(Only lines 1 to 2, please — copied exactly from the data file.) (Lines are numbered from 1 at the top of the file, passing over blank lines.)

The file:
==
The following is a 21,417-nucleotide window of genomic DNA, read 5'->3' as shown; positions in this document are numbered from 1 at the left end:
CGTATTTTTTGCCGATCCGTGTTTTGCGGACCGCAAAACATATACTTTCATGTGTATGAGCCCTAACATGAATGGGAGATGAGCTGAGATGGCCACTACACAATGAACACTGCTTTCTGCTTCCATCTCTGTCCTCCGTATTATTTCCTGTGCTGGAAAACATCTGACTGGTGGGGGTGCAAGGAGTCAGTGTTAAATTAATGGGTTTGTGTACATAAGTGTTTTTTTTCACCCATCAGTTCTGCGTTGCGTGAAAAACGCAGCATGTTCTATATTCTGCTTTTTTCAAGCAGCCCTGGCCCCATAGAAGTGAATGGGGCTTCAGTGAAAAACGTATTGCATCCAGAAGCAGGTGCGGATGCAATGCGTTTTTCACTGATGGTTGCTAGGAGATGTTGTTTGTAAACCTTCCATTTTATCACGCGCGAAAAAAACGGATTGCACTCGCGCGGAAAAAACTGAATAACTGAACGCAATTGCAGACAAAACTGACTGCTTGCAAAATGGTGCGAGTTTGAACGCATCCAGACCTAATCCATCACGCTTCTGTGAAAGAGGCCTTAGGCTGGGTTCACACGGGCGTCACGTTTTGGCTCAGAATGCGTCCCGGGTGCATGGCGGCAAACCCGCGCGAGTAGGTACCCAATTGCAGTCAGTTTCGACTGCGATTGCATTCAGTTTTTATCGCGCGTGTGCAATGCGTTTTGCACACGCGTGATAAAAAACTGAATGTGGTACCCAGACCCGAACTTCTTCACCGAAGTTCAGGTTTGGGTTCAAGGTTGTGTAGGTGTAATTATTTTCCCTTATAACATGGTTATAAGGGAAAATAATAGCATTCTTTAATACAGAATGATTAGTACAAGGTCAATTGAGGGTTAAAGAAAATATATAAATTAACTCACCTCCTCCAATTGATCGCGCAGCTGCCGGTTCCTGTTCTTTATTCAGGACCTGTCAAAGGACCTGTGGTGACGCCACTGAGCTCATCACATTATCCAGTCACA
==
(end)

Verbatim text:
The following is a 21,417-nucleotide window of genomic DNA, read 5'->3' as shown; positions in this document are numbered from 1 at the left end:
CGTATTTTTTGCCGATCCGTGTTTTGCGGACCGCAAAACATATACTTTCATGTGTATGAGCCCTAACATGAATGGGAGATGAGCTGAGATGGCCACTACACAATGAACACTGCTTTCTGCTTCCATCTCTGTCCTCCGTATTATTTCCTGTGCTGGAAAACATCTGACTGGTGGGGGTGCAAGGAGTCAGTGTTAAATTAATGGGTTTGTGTACATAAGTGTTTTTTTTCACCCATCAGTTCTGCGTTGCGTGAAAAACGCAGCATGTTCTATATTCTGCTTTTTTCAAGCAGCCCTGGCCCCATAGAAGTGAATGGGGCTTCAGTGAAAAACGTATTGCATCCAGAAGCAGGTGCGGATGCAATGCGTTTTTCACTGATGGTTGCTAGGAGATGTTGTTTGTAAACCTTCCATTTTATCACGCGCGAAAAAAACGGATTGCACTCGCGCGGAAAAAACTGAATAACTGAACGCAATTGCAGACAAAACTGACTGCTTGCAAAATGGTGCGAGTTTGAACGCATCCAGACCTAATCCATCACGCTTCTGTGAAAGAGGCCTTAGGCTGGGTTCACACGGGCGTCACGTTTTGGCTCAGAATGCGTCCCGGGTGCATGGCGGCAAACCCGCGCGAGTAGGTACCCAATTGCAGTCAGTTTCGACTGCGATTGCATTCAGTTTTTATCGCGCGTGTGCAATGCGTTTTGCACACGCGTGATAAAAAACTGAATGTGGTACCCAGACCCGAACTTCTTCACCGAAGTTCAGGTTTGGGTTCAAGGTTGTGTAGGTGTAATTATTTTCCCTTATAACATGGTTATAAGGGAAAATAATAGCATTCTTTAATACAGAATGATTAGTACAAGGTCAATTGAGGGTTAAAGAAAATATATAAATTAACTCACCTCCTCCAATTGATCGCGCAGCTGCCGGTTCCTGTTCTTTATTCAGGACCTGTCAAAGGACCTGTGGTGACGCCACTGAGCTCATCACATTATCCAGTCACA